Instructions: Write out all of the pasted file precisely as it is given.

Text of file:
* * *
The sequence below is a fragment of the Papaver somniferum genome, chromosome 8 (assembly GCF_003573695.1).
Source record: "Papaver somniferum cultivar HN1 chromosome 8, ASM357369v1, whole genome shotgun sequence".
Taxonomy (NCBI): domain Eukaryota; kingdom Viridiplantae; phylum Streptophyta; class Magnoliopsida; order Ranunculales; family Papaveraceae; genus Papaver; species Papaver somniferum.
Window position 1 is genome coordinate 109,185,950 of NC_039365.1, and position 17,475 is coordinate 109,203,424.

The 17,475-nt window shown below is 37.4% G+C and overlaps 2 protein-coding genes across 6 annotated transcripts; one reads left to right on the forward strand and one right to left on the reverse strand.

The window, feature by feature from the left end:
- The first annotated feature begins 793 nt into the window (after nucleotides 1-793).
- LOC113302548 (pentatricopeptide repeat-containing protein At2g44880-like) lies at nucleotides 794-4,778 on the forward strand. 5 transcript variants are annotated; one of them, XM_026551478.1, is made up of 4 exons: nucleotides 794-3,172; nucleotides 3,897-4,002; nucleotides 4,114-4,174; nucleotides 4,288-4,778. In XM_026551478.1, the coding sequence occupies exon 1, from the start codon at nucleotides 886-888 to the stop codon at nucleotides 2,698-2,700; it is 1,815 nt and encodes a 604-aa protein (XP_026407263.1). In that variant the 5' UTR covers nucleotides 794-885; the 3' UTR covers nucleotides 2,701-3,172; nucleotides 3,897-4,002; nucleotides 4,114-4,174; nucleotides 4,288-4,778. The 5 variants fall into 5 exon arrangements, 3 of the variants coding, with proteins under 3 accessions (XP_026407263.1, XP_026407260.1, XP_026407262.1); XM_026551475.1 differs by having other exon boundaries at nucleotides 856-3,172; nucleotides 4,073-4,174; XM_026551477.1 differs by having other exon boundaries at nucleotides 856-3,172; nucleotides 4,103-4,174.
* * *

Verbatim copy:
The sequence below is a fragment of the Papaver somniferum genome, chromosome 8 (assembly GCF_003573695.1).
Source record: "Papaver somniferum cultivar HN1 chromosome 8, ASM357369v1, whole genome shotgun sequence".
Taxonomy (NCBI): domain Eukaryota; kingdom Viridiplantae; phylum Streptophyta; class Magnoliopsida; order Ranunculales; family Papaveraceae; genus Papaver; species Papaver somniferum.
Window position 1 is genome coordinate 109,185,950 of NC_039365.1, and position 17,475 is coordinate 109,203,424.

The 17,475-nt window shown below is 37.4% G+C and overlaps 2 protein-coding genes across 6 annotated transcripts; one reads left to right on the forward strand and one right to left on the reverse strand.

The window, feature by feature from the left end:
- The first annotated feature begins 793 nt into the window (after nucleotides 1-793).
- LOC113302548 (pentatricopeptide repeat-containing protein At2g44880-like) lies at nucleotides 794-4,778 on the forward strand. 5 transcript variants are annotated; one of them, XM_026551478.1, is made up of 4 exons: nucleotides 794-3,172; nucleotides 3,897-4,002; nucleotides 4,114-4,174; nucleotides 4,288-4,778. In XM_026551478.1, the coding sequence occupies exon 1, from the start codon at nucleotides 886-888 to the stop codon at nucleotides 2,698-2,700; it is 1,815 nt and encodes a 604-aa protein (XP_026407263.1). In that variant the 5' UTR covers nucleotides 794-885; the 3' UTR covers nucleotides 2,701-3,172; nucleotides 3,897-4,002; nucleotides 4,114-4,174; nucleotides 4,288-4,778. The 5 variants fall into 5 exon arrangements, 3 of the variants coding, with proteins under 3 accessions (XP_026407263.1, XP_026407260.1, XP_026407262.1); XM_026551475.1 differs by having other exon boundaries at nucleotides 856-3,172; nucleotides 4,073-4,174; XM_026551477.1 differs by having other exon boundaries at nucleotides 856-3,172; nucleotides 4,103-4,174.